furthermore on panhandling
So I was in one of my favorite places to work yesterday, the Matheson Reading Room at Emory’s main library (which will still allow the public in with valid ID, and is promising a ground-floor cafÈ this fall), and found a paper that reminded me of our earlier discussion of the proposed anti-panhandling ordinance (begun here, continued here and here).
The paper was titled “The Economics of Anti-Begging Regulations,” by one Dr. Patricia Smith at the University of Michigan, Dearborn. The purpose of the paper was not to say which were the proper ways to handle begging, so don’t read this and get all mad at Dr. Smith, who probably never intended to get quoted willy-nilly on blogs. Rather, she set out to analyze the characterists of cities that passed anti-begging regulations. As best I could tell, Atlanta wasn’t included in her sample study.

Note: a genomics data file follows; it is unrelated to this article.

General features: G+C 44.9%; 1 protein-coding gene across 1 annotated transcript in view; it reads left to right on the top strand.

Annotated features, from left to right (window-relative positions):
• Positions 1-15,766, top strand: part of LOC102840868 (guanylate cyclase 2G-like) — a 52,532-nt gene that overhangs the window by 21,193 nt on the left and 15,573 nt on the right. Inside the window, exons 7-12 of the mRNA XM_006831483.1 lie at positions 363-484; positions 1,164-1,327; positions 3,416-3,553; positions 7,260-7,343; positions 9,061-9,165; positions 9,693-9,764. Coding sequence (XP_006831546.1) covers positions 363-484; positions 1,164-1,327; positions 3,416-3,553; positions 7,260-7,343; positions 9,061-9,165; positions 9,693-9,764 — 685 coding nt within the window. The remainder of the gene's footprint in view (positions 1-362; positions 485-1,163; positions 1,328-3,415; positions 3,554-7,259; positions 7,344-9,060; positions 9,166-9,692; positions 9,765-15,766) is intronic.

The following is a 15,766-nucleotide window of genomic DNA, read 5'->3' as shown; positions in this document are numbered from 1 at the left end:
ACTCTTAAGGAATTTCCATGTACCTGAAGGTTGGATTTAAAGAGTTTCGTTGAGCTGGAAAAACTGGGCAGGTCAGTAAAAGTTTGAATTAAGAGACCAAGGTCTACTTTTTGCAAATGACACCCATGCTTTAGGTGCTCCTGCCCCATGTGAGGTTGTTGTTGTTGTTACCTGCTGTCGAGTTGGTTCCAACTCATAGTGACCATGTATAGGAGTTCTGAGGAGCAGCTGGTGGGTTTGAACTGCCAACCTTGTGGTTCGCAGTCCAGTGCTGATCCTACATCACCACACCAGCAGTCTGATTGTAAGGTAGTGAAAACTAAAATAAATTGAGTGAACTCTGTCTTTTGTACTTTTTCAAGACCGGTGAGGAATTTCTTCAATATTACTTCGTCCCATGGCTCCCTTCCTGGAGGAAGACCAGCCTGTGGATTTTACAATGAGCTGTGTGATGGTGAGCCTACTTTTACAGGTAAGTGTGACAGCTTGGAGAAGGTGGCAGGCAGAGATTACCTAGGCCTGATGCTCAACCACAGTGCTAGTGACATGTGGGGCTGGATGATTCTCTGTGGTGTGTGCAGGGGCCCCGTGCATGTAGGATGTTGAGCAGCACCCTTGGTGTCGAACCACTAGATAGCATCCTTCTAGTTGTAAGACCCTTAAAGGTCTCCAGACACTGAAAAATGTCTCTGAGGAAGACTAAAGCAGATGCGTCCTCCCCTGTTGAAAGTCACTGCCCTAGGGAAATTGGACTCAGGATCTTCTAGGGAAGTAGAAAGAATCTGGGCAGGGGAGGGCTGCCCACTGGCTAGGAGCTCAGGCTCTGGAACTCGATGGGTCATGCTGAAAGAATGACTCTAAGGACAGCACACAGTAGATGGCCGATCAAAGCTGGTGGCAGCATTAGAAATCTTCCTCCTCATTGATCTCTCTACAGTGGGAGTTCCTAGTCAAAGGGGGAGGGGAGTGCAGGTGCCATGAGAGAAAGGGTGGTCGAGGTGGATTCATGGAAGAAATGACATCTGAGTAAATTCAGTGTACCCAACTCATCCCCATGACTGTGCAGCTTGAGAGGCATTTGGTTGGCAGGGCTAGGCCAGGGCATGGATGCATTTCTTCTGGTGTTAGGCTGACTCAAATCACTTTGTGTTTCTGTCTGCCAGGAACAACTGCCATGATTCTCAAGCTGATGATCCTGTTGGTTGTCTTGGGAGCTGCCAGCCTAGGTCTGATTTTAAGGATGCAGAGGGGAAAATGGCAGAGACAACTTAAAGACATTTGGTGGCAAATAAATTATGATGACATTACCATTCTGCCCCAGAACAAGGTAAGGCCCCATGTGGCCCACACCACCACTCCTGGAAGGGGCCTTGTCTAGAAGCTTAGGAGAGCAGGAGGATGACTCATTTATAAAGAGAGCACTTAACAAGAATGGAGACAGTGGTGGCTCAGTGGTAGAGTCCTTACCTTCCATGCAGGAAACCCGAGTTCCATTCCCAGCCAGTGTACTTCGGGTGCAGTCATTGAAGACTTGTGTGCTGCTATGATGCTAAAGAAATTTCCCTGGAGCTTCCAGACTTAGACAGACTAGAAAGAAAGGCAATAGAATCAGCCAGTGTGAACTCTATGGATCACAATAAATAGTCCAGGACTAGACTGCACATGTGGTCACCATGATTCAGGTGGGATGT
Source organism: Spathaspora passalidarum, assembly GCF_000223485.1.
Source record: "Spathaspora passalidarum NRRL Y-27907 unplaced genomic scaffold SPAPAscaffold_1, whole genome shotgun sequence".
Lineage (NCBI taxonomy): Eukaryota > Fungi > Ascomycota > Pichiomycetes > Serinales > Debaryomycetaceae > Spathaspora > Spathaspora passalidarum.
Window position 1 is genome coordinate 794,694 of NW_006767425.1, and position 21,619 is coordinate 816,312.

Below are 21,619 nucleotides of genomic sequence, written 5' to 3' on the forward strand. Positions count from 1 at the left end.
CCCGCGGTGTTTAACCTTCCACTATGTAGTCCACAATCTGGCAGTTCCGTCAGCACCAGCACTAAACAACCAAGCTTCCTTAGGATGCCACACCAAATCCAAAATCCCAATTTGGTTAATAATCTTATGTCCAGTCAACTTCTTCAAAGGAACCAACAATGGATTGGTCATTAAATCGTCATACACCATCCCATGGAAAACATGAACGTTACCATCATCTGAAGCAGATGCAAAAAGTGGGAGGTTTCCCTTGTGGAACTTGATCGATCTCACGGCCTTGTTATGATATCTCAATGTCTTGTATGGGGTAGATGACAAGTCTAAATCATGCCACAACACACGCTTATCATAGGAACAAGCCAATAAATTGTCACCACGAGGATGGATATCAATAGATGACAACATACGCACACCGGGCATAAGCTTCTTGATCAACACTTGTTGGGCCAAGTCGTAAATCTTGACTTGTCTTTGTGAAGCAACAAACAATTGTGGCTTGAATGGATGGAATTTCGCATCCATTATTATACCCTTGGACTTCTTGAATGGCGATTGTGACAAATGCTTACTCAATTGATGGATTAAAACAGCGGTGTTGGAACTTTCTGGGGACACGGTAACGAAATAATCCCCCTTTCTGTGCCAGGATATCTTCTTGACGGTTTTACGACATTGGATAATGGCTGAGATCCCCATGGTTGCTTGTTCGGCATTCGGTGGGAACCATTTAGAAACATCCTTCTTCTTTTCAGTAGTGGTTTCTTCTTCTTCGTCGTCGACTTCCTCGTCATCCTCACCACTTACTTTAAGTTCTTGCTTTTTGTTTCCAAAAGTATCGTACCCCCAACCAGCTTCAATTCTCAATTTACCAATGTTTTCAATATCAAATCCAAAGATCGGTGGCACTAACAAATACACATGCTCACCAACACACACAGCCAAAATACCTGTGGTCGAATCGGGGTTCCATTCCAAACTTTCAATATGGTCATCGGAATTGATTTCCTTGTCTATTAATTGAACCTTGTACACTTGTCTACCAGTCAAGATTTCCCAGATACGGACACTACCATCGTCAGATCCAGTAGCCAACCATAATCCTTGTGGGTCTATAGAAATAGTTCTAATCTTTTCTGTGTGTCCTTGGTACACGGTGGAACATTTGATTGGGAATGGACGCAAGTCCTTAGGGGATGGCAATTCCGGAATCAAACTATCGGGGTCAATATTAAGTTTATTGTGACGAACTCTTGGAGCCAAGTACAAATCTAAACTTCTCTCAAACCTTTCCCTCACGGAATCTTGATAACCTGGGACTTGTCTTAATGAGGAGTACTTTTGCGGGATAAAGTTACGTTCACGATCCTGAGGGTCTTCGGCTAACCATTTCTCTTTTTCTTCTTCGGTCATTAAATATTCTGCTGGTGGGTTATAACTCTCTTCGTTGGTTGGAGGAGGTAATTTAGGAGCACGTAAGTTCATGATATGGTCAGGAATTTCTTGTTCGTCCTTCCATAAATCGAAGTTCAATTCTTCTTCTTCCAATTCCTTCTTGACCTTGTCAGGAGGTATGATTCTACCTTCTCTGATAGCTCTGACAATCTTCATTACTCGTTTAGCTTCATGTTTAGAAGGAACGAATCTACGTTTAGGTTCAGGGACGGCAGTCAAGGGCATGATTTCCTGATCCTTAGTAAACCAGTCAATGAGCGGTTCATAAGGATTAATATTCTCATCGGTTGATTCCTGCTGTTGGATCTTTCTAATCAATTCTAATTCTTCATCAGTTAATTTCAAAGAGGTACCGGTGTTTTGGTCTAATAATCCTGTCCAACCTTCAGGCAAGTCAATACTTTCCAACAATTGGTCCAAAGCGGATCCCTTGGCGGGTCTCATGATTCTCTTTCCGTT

Her conclusions, quoted as verbatim as I could type:
The results also indicate that the larger share of disabled citizens in a city, the higher the likelihood that the city will regulate begging. This supports the hypothesis that the greater incidence of disability, or the lesser availability of rehabilitation for the disabled, the greater the supply of beggars and the demand for anti-begging regulations. It contradicts the idea that people are generally more tolerant of disabled beggars. Cities with higher crime and denser populations are more likely to adopt anti-begging regulations due to the increased visibility and greater perceived danger associated with beggars.
The only bit I’d argue with is the part about “lesser availability of rehabilitation for the disabled,” as it would make more sense to me if a city with higher availability of rehab facilities had more disabled residents — supply meeting demand, in a sense. But the description of a high-education, high-crime city seemed to me to fit Atlanta fairly well.